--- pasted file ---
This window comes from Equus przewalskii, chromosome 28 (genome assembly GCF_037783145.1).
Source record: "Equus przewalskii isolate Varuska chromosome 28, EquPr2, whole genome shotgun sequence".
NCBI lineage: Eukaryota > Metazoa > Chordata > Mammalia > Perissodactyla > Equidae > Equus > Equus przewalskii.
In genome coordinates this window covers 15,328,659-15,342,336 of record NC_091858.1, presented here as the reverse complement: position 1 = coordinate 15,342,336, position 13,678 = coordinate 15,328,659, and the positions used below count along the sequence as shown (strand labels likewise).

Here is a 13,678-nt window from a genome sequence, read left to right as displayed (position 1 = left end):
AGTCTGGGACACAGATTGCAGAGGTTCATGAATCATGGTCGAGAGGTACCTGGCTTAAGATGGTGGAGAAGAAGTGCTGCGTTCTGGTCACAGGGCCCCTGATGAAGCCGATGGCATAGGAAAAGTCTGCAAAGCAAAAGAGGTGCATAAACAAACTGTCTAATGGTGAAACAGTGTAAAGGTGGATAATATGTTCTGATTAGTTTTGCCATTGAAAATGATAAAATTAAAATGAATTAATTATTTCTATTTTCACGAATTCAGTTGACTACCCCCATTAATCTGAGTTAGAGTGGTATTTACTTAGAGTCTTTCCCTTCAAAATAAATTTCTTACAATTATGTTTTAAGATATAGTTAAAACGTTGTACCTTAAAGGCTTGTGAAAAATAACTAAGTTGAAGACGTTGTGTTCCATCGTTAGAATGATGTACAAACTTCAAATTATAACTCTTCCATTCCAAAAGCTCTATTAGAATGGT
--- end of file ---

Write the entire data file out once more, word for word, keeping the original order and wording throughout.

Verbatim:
This window comes from Equus przewalskii, chromosome 28 (genome assembly GCF_037783145.1).
Source record: "Equus przewalskii isolate Varuska chromosome 28, EquPr2, whole genome shotgun sequence".
NCBI lineage: Eukaryota > Metazoa > Chordata > Mammalia > Perissodactyla > Equidae > Equus > Equus przewalskii.
In genome coordinates this window covers 15,328,659-15,342,336 of record NC_091858.1, presented here as the reverse complement: position 1 = coordinate 15,342,336, position 13,678 = coordinate 15,328,659, and the positions used below count along the sequence as shown (strand labels likewise).

Here is a 13,678-nt window from a genome sequence, read left to right as displayed (position 1 = left end):
AGTCTGGGACACAGATTGCAGAGGTTCATGAATCATGGTCGAGAGGTACCTGGCTTAAGATGGTGGAGAAGAAGTGCTGCGTTCTGGTCACAGGGCCCCTGATGAAGCCGATGGCATAGGAAAAGTCTGCAAAGCAAAAGAGGTGCATAAACAAACTGTCTAATGGTGAAACAGTGTAAAGGTGGATAATATGTTCTGATTAGTTTTGCCATTGAAAATGATAAAATTAAAATGAATTAATTATTTCTATTTTCACGAATTCAGTTGACTACCCCCATTAATCTGAGTTAGAGTGGTATTTACTTAGAGTCTTTCCCTTCAAAATAAATTTCTTACAATTATGTTTTAAGATATAGTTAAAACGTTGTACCTTAAAGGCTTGTGAAAAATAACTAAGTTGAAGACGTTGTGTTCCATCGTTAGAATGATGTACAAACTTCAAATTATAACTCTTCCATTCCAAAAGCTCTATTAGAATGGT